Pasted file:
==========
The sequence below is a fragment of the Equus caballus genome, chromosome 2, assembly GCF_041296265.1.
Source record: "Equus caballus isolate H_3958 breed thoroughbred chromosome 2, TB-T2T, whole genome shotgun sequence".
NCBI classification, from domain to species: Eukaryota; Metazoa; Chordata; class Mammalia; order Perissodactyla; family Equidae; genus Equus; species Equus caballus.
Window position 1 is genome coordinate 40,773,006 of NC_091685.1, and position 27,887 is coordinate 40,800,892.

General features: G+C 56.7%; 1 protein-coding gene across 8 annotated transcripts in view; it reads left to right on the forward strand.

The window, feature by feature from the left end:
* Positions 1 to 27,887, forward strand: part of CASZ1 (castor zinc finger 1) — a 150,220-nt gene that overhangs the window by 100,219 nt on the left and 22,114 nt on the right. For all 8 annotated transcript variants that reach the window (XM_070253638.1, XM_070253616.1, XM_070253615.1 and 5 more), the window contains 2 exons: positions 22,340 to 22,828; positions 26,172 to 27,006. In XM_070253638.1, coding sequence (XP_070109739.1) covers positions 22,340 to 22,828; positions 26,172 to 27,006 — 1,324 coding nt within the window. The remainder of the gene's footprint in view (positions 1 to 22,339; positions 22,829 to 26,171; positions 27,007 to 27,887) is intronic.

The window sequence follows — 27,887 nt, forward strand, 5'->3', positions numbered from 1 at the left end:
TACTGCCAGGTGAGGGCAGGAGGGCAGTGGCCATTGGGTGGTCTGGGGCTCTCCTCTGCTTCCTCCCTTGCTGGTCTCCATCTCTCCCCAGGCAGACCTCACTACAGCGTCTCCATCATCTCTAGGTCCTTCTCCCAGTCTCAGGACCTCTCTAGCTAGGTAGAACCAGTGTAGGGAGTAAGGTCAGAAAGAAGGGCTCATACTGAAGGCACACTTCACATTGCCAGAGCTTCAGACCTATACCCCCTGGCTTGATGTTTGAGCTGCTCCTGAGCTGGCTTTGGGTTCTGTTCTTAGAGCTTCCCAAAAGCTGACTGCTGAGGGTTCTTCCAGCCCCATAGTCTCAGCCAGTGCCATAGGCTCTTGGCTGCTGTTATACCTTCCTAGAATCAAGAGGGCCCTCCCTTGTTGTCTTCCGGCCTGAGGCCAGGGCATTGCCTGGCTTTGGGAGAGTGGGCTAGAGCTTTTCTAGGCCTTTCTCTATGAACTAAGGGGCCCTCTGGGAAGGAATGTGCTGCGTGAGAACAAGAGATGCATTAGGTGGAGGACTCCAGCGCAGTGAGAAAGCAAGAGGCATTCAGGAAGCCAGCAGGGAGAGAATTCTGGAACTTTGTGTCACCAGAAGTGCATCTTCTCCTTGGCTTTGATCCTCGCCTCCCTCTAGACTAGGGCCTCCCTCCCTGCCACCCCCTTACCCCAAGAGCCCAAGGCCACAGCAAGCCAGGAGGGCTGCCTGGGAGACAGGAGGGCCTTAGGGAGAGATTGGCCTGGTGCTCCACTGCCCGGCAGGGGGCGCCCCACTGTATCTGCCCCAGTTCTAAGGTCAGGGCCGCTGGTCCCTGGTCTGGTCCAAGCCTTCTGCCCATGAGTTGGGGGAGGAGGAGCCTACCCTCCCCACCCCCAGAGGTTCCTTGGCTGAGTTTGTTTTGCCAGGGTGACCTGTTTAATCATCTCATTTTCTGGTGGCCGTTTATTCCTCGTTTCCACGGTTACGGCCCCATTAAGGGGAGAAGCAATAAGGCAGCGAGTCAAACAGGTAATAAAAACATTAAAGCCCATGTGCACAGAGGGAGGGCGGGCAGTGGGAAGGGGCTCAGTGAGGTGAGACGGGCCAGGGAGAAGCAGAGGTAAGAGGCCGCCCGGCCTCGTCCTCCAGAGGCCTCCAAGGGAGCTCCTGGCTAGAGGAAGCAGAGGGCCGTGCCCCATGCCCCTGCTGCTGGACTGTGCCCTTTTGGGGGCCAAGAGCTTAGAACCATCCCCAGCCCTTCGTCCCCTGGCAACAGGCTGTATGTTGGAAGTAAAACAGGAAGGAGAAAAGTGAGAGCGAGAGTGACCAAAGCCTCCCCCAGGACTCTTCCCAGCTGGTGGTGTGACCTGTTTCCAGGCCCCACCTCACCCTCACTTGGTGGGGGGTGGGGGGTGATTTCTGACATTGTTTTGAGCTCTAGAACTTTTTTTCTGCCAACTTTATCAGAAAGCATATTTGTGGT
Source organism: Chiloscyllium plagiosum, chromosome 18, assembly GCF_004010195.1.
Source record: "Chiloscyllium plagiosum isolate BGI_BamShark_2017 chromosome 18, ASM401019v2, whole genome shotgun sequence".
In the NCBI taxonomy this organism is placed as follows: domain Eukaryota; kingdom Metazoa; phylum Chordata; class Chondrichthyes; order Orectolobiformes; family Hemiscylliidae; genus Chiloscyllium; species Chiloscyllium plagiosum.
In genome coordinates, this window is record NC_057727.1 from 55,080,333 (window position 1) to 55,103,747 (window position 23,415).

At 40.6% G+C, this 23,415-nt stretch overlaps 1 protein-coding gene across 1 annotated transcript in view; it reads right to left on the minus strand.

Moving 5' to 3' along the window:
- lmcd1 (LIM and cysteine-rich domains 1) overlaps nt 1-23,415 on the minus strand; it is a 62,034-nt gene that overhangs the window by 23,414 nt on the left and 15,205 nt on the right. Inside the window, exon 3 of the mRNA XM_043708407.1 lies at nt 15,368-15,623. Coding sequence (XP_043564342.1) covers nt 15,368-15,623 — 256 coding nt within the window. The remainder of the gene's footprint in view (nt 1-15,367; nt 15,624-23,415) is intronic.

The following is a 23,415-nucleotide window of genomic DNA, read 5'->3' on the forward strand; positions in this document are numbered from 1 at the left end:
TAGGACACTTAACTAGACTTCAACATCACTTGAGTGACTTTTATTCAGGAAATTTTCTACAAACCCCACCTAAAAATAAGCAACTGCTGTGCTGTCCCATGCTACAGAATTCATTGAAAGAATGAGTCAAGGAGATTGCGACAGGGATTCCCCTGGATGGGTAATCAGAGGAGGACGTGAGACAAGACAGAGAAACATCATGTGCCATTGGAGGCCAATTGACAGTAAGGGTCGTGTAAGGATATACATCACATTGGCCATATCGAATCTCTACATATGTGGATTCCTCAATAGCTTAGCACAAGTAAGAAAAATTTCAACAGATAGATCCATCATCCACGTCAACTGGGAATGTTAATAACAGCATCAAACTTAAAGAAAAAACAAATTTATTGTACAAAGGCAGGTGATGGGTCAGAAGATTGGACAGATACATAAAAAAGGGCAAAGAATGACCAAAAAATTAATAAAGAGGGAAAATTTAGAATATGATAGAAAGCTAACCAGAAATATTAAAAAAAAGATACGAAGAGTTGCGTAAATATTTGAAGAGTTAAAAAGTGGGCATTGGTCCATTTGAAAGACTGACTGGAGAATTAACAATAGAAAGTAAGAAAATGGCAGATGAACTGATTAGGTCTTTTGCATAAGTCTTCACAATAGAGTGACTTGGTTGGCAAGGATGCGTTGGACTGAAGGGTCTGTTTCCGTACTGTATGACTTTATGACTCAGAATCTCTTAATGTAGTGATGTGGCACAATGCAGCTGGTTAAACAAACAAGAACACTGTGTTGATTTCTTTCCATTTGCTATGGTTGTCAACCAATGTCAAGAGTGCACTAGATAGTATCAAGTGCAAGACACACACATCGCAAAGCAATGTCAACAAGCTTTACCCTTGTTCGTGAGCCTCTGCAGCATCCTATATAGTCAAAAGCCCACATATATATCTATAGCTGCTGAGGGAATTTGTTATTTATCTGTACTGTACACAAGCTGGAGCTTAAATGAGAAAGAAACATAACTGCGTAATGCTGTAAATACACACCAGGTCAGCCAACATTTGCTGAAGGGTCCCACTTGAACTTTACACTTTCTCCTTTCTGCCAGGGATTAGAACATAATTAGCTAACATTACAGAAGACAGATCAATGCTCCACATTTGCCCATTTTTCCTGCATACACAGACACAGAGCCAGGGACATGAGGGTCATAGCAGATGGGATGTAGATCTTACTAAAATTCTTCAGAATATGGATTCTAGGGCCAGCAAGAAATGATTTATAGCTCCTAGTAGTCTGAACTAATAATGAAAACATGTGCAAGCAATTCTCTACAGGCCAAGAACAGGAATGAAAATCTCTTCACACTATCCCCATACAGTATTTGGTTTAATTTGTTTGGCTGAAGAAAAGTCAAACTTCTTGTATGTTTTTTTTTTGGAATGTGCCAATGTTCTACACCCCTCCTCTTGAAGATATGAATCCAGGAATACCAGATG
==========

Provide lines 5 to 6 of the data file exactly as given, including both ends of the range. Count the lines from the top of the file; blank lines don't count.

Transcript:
General features: G+C 56.7%; 1 protein-coding gene across 8 annotated transcripts in view; it reads left to right on the forward strand.

The window, feature by feature from the left end: